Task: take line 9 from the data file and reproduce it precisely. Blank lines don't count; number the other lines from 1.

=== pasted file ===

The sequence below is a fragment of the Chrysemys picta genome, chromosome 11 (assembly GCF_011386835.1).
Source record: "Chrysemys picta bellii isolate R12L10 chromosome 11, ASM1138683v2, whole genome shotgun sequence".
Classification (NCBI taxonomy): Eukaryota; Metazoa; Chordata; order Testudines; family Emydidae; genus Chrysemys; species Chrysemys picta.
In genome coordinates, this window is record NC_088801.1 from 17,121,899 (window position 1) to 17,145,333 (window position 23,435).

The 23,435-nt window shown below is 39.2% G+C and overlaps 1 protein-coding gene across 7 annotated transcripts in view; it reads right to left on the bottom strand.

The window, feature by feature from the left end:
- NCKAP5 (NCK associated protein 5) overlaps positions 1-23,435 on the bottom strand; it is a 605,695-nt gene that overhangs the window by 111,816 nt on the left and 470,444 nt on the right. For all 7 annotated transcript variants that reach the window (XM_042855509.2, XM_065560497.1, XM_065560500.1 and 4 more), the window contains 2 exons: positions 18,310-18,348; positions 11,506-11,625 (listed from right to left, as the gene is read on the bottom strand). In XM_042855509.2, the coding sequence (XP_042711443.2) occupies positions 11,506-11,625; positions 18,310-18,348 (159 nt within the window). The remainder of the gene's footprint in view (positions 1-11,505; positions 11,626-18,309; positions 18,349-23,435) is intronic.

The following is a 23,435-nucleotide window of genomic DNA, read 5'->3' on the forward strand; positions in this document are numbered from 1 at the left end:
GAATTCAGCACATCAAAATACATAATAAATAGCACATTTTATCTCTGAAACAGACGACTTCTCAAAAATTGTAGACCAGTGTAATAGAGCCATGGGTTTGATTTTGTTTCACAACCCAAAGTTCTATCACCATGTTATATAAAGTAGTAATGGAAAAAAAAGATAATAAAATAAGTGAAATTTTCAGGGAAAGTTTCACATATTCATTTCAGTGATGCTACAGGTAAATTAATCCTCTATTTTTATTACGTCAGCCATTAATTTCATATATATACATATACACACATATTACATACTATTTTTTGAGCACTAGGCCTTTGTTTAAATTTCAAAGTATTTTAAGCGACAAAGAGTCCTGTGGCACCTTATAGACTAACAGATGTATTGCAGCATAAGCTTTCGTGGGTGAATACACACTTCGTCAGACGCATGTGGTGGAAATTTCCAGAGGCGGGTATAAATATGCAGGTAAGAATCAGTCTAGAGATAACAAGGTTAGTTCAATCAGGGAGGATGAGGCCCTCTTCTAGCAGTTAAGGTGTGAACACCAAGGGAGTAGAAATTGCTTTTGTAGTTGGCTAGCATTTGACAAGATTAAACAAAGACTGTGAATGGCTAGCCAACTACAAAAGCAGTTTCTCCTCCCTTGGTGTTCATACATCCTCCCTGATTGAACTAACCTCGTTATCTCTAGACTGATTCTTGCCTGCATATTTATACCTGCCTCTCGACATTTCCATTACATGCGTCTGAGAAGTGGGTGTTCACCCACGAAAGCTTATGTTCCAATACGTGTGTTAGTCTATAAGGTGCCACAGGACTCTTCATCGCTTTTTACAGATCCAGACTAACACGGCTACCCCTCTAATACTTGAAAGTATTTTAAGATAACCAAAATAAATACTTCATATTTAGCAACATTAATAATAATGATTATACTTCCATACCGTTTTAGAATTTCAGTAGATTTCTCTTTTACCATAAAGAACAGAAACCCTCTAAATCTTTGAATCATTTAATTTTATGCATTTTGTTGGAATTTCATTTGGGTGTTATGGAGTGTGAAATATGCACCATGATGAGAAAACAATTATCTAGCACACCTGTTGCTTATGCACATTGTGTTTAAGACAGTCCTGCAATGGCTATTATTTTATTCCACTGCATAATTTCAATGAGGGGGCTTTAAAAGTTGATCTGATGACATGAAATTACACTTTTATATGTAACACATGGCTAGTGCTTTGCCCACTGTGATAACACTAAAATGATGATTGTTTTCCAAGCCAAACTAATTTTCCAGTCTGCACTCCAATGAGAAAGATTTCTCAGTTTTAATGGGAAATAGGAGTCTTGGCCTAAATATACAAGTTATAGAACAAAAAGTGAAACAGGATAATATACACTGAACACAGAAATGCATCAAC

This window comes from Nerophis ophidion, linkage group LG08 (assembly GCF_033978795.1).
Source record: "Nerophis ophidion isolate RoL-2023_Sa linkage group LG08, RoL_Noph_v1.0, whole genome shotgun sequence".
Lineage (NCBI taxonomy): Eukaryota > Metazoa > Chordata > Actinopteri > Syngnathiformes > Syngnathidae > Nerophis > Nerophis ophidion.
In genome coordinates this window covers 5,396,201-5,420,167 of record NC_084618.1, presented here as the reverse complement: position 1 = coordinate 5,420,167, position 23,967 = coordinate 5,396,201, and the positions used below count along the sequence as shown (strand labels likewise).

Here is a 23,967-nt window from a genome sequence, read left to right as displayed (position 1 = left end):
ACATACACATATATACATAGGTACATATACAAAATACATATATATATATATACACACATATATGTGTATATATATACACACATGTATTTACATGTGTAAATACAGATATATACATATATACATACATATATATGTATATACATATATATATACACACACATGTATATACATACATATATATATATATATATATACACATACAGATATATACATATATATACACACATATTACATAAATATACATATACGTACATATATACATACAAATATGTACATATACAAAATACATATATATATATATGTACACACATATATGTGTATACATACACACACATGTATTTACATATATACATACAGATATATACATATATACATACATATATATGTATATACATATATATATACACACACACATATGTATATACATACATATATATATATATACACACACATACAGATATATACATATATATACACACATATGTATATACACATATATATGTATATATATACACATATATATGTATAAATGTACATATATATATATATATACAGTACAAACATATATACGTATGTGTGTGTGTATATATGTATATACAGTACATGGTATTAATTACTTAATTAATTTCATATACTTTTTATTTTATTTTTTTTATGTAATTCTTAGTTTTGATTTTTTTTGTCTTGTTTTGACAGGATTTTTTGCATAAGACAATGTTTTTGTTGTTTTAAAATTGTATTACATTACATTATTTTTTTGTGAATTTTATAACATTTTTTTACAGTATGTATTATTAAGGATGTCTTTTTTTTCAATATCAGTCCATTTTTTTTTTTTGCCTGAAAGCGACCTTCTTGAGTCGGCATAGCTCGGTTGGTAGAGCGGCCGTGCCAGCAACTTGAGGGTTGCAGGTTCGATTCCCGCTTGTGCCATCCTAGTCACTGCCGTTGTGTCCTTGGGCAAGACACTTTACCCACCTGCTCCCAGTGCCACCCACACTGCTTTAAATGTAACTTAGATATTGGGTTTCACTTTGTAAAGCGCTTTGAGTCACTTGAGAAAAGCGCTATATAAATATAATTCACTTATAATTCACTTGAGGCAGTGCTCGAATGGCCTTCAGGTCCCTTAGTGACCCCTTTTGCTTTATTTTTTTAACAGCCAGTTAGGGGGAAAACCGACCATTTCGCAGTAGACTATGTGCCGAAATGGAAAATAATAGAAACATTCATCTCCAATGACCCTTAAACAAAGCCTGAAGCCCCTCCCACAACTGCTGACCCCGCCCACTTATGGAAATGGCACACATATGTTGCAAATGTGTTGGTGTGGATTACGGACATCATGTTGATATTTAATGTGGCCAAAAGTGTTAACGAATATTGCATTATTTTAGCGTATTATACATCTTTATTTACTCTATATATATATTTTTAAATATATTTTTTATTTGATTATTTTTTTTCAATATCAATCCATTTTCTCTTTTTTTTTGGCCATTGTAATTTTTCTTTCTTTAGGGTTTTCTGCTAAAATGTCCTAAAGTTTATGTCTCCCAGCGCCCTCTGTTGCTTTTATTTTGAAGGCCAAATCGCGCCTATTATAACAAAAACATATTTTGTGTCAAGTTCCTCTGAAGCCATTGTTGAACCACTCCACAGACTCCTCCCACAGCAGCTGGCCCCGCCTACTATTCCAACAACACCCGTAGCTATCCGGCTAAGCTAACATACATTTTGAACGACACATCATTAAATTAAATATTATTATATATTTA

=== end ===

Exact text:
GAATTCAGCACATCAAAATACATAATAAATAGCACATTTTATCTCTGAAACAGACGACTTCTCAAAAATTGTAGACCAGTGTAATAGAGCCATGGGTTTGATTTTGTTTCACAACCCAAAGTTCTATCACCATGTTATATAAAGTAGTAATGGAAAAAAAAGATAATAAAATAAGTGAAATTTTCAGGGAAAGTTTCACATATTCATTTCAGTGATGCTACAGGTAAATTAATCCTCTATTTTTATTACGTCAGCCATTAATTTCATATATATACATATACACACATATTACATACTATTTTTTGAGCACTAGGCCTTTGTTTAAATTTCAAAGTATTTTAAGCGACAAAGAGTCCTGTGGCACCTTATAGACTAACAGATGTATTGCAGCATAAGCTTTCGTGGGTGAATACACACTTCGTCAGACGCATGTGGTGGAAATTTCCAGAGGCGGGTATAAATATGCAGGTAAGAATCAGTCTAGAGATAACAAGGTTAGTTCAATCAGGGAGGATGAGGCCCTCTTCTAGCAGTTAAGGTGTGAACACCAAGGGAGTAGAAATTGCTTTTGTAGTTGGCTAGCATTTGACAAGATTAAACAAAGACTGTGAATGGCTAGCCAACTACAAAAGCAGTTTCTCCTCCCTTGGTGTTCATACATCCTCCCTGATTGAACTAACCTCGTTATCTCTAGACTGATTCTTGCCTGCATATTTATACCTGCCTCTCGACATTTCCATTACATGCGTCTGAGAAGTGGGTGTTCACCCACGAAAGCTTATGTTCCAATACGTGTGTTAGTCTATAAGGTGCCACAGGACTCTTCATCGCTTTTTACAGATCCAGACTAACACGGCTACCCCTCTAATACTTGAAAGTATTTTAAGATAACCAAAATAAATACTTCATATTTAGCAACATTAATAATAATGATTATACTTCCATACCGTTTTAGAATTTCAGTAGATTTCTCTTTTACCATAAAGAACAGAAACCCTCTAAATCTTTGAATCATTTAATTTTATGCATTTTGTTGGAATTTCATTTGGGTGTTATGGAGTGTGAAATATGCACCATGATGAGAAAACAATTATCTAGCACACCTGTTGCTTATGCACATTGTGTTTAAGACAGTCCTGCAATGGCTATTATTTTATTCCACTGCATAATTTCAATGAGGGGGCTTTAAAAGTTGATCTGATGACATGAAATTACACTTTTATATGTAACACATGGCTAGTGCTTTGCCCACTGTGATAACACTAAAATGATGATTGTTTTCCAAGCCAAACTAATTTTCCAGTCTGCACTCCAATGAGAAAGATTTCTCAGTTTTAATGGGAAATAGGAGTCTTGGCCTAAATATACAAGTTATAGAACAAAAAGTGAAACAGGATAATATACACTGAACACAGAAATGCATCAAC